In summer there's a fair amount of choice, but most restaurants close from October to April or May, and for winter sustenance you might need to fall back on supermarkets. Don't miss sampling the island's famous cheese.
There’s no other cheese quite like the distinctive paški sir (Pag cheese). Salty and sharp, its taste easily recalls the island that makes it. As sea winds whip through the low slopes of Pag Island, a thin deposit of salt permeates the ground and the flora it sprouts. The 35,000 free-range sheep of Pag Island graze freely on the salty herbs and plants, transmitting the flavour to their meat and milk.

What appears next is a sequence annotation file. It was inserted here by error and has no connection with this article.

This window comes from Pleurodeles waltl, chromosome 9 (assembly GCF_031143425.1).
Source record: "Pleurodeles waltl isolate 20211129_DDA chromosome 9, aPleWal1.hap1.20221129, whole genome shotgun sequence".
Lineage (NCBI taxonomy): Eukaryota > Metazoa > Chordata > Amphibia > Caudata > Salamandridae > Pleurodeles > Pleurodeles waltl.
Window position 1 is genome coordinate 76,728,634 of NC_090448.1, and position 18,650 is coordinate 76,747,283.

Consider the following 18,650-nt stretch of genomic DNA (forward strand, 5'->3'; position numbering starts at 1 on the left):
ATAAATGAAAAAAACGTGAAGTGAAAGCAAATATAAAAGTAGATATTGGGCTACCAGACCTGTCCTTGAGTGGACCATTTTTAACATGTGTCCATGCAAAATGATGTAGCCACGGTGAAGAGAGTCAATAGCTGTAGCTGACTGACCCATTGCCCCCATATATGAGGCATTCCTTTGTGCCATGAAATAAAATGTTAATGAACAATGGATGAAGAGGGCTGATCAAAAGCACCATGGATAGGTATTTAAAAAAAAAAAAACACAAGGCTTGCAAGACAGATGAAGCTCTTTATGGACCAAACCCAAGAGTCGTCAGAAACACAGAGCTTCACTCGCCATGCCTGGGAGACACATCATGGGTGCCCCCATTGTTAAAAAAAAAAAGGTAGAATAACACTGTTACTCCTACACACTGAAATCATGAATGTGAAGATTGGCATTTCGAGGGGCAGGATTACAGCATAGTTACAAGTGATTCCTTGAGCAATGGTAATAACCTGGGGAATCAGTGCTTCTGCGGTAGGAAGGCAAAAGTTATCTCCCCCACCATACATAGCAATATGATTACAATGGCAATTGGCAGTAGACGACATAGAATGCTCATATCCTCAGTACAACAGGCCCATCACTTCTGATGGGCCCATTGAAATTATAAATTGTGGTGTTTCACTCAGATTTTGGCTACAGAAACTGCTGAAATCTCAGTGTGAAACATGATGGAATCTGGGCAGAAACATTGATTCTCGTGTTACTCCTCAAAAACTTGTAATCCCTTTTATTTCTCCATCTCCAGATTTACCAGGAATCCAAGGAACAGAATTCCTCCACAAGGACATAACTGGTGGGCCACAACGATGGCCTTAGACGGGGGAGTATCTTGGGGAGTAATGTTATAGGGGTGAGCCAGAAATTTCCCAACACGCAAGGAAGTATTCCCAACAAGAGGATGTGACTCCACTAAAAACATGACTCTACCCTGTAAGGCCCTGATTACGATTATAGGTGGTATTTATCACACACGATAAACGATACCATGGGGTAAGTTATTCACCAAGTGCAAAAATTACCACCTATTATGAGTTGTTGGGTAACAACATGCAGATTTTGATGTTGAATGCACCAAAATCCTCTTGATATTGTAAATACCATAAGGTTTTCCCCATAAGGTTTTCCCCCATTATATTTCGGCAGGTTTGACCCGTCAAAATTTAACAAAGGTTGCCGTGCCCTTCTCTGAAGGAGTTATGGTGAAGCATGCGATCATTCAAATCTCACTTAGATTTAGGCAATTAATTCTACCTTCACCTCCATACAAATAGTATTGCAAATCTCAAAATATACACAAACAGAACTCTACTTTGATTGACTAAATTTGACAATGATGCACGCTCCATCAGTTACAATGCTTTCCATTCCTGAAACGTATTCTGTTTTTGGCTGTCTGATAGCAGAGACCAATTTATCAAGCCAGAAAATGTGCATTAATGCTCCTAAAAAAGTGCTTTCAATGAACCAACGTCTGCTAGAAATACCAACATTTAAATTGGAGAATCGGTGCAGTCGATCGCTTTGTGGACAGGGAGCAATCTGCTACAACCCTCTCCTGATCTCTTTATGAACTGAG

The milk for Pag cheese is gathered in May when the flavour is at its peak. It takes 20L of sheep's milk to make a single wheel and each sheep yields half a litre per day. The milk is left unpasteurised, which allows a stronger flavour to emerge during the fermentation process. When the cheese finally ferments, it’s rubbed with sea salt, coated with olive oil and left to age for anywhere from six months to two years. The result is a tangy, firm product that matures into an aromatic, dry, crumbly cheese. As a starter, it’s served in thin slices with black olives, but it can also be grated and used as a topping instead of parmesan. It's a favourite at Croatian weddings, where it's served with prosciutto and Croatian wine.
The cheesemakers of Pag Island have won numerous awards. Most recently, in 2017 Sirana Gligora's paški sir won, for the third time, the gold medal for 'Best Hard Sheep Cheese' at the International Cheese Awards in the UK.
Otherwise, look out, too, for the ricotta-like skuta, a subtly flavoured (though rare) soft cheese found in restaurants including Boškinac, near Novalja.